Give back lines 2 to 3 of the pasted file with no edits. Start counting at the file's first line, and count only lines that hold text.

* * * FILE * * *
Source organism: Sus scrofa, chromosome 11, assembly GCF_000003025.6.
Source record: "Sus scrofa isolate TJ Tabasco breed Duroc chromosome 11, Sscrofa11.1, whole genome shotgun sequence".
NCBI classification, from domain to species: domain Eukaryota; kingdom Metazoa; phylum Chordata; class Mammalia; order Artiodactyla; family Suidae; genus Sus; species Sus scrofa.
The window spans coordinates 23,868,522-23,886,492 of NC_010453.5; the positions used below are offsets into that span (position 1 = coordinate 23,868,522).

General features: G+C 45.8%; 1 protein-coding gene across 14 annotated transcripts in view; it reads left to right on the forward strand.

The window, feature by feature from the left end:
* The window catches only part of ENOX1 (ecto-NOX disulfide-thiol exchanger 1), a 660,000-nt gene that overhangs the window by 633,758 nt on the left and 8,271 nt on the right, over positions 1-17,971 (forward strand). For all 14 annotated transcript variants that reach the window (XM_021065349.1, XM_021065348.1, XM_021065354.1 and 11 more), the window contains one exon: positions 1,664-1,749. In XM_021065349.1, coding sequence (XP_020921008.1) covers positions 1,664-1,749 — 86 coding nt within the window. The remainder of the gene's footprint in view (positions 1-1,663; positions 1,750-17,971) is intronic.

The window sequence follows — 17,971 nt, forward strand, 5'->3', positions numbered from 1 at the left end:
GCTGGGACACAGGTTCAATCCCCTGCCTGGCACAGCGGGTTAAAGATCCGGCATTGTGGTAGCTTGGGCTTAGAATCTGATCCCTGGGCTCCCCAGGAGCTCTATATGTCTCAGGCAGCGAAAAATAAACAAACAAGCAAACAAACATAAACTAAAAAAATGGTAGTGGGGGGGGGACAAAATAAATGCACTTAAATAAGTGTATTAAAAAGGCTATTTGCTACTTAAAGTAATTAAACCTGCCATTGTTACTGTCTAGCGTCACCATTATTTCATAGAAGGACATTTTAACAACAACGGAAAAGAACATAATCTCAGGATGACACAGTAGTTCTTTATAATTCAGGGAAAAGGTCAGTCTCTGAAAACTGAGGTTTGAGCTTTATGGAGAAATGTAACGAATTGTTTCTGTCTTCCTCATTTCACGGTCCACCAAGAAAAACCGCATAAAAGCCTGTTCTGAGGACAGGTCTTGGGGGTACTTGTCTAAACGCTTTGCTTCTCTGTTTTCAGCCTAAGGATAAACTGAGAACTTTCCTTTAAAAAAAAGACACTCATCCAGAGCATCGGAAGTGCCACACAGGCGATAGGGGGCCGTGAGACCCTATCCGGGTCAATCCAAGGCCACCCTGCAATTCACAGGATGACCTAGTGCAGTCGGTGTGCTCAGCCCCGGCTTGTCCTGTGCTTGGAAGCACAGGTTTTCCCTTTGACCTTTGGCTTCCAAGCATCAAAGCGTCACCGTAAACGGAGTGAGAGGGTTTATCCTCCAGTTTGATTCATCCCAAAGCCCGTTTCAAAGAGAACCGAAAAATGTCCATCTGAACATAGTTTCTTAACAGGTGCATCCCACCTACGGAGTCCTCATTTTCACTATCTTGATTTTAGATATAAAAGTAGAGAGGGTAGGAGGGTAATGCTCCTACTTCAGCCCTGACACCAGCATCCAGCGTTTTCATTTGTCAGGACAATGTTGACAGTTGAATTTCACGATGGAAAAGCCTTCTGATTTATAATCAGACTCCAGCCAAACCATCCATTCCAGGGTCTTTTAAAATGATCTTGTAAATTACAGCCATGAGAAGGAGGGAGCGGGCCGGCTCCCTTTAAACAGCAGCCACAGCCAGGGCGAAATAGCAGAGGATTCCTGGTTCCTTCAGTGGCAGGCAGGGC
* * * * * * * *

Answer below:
Source record: "Sus scrofa isolate TJ Tabasco breed Duroc chromosome 11, Sscrofa11.1, whole genome shotgun sequence".
NCBI classification, from domain to species: domain Eukaryota; kingdom Metazoa; phylum Chordata; class Mammalia; order Artiodactyla; family Suidae; genus Sus; species Sus scrofa.